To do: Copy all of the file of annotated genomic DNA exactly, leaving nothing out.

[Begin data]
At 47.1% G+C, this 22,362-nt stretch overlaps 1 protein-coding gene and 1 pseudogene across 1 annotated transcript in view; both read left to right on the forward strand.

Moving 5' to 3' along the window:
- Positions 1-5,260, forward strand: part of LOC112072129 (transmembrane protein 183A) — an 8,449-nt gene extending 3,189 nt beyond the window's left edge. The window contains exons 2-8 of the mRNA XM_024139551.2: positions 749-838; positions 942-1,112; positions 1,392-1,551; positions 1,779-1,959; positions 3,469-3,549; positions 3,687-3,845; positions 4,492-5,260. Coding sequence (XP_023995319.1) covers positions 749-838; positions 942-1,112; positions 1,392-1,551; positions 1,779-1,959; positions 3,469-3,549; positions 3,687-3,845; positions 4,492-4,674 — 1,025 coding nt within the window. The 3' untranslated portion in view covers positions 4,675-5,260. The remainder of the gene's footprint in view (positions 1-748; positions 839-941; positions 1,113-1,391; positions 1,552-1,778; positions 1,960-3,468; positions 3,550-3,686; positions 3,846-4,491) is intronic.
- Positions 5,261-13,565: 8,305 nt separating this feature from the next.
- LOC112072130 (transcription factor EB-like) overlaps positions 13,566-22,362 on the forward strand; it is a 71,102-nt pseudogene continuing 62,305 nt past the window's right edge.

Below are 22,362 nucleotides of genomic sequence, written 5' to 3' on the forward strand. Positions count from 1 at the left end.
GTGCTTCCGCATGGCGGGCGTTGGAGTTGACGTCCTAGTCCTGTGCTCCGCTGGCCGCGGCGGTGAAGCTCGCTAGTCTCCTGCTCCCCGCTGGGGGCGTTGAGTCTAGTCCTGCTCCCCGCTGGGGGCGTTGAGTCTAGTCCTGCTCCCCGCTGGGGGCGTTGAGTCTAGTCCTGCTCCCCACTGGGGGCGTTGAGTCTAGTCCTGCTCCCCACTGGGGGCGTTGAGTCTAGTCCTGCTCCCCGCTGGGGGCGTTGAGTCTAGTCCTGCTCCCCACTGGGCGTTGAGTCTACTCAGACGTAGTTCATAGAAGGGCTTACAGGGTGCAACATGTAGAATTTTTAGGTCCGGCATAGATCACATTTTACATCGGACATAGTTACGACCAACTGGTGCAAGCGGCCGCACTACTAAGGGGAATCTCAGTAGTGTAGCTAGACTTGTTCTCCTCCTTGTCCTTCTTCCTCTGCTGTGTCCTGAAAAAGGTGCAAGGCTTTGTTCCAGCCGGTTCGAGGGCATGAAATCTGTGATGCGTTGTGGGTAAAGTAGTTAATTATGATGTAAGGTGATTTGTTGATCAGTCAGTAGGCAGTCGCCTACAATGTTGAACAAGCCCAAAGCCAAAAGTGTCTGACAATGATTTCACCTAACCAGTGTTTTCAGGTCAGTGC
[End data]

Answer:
At 47.1% G+C, this 22,362-nt stretch overlaps 1 protein-coding gene and 1 pseudogene across 1 annotated transcript in view; both read left to right on the forward strand.

Moving 5' to 3' along the window:
- Positions 1-5,260, forward strand: part of LOC112072129 (transmembrane protein 183A) — an 8,449-nt gene extending 3,189 nt beyond the window's left edge. The window contains exons 2-8 of the mRNA XM_024139551.2: positions 749-838; positions 942-1,112; positions 1,392-1,551; positions 1,779-1,959; positions 3,469-3,549; positions 3,687-3,845; positions 4,492-5,260. Coding sequence (XP_023995319.1) covers positions 749-838; positions 942-1,112; positions 1,392-1,551; positions 1,779-1,959; positions 3,469-3,549; positions 3,687-3,845; positions 4,492-4,674 — 1,025 coding nt within the window. The 3' untranslated portion in view covers positions 4,675-5,260. The remainder of the gene's footprint in view (positions 1-748; positions 839-941; positions 1,113-1,391; positions 1,552-1,778; positions 1,960-3,468; positions 3,550-3,686; positions 3,846-4,491) is intronic.
- Positions 5,261-13,565: 8,305 nt separating this feature from the next.
- LOC112072130 (transcription factor EB-like) overlaps positions 13,566-22,362 on the forward strand; it is a 71,102-nt pseudogene continuing 62,305 nt past the window's right edge.

Below are 22,362 nucleotides of genomic sequence, written 5' to 3' on the forward strand. Positions count from 1 at the left end.
GTGCTTCCGCATGGCGGGCGTTGGAGTTGACGTCCTAGTCCTGTGCTCCGCTGGCCGCGGCGGTGAAGCTCGCTAGTCTCCTGCTCCCCGCTGGGGGCGTTGAGTCTAGTCCTGCTCCCCGCTGGGGGCGTTGAGTCTAGTCCTGCTCCCCGCTGGGGGCGTTGAGTCTAGTCCTGCTCCCCACTGGGGGCGTTGAGTCTAGTCCTGCTCCCCACTGGGGGCGTTGAGTCTAGTCCTGCTCCCCGCTGGGGGCGTTGAGTCTAGTCCTGCTCCCCACTGGGCGTTGAGTCTACTCAGACGTAGTTCATAGAAGGGCTTACAGGGTGCAACATGTAGAATTTTTAGGTCCGGCATAGATCACATTTTACATCGGACATAGTTACGACCAACTGGTGCAAGCGGCCGCACTACTAAGGGGAATCTCAGTAGTGTAGCTAGACTTGTTCTCCTCCTTGTCCTTCTTCCTCTGCTGTGTCCTGAAAAAGGTGCAAGGCTTTGTTCCAGCCGGTTCGAGGGCATGAAATCTGTGATGCGTTGTGGGTAAAGTAGTTAATTATGATGTAAGGTGATTTGTTGATCAGTCAGTAGGCAGTCGCCTACAATGTTGAACAAGCCCAAAGCCAAAAGTGTCTGACAATGATTTCACCTAACCAGTGTTTTCAGGTCAGTGC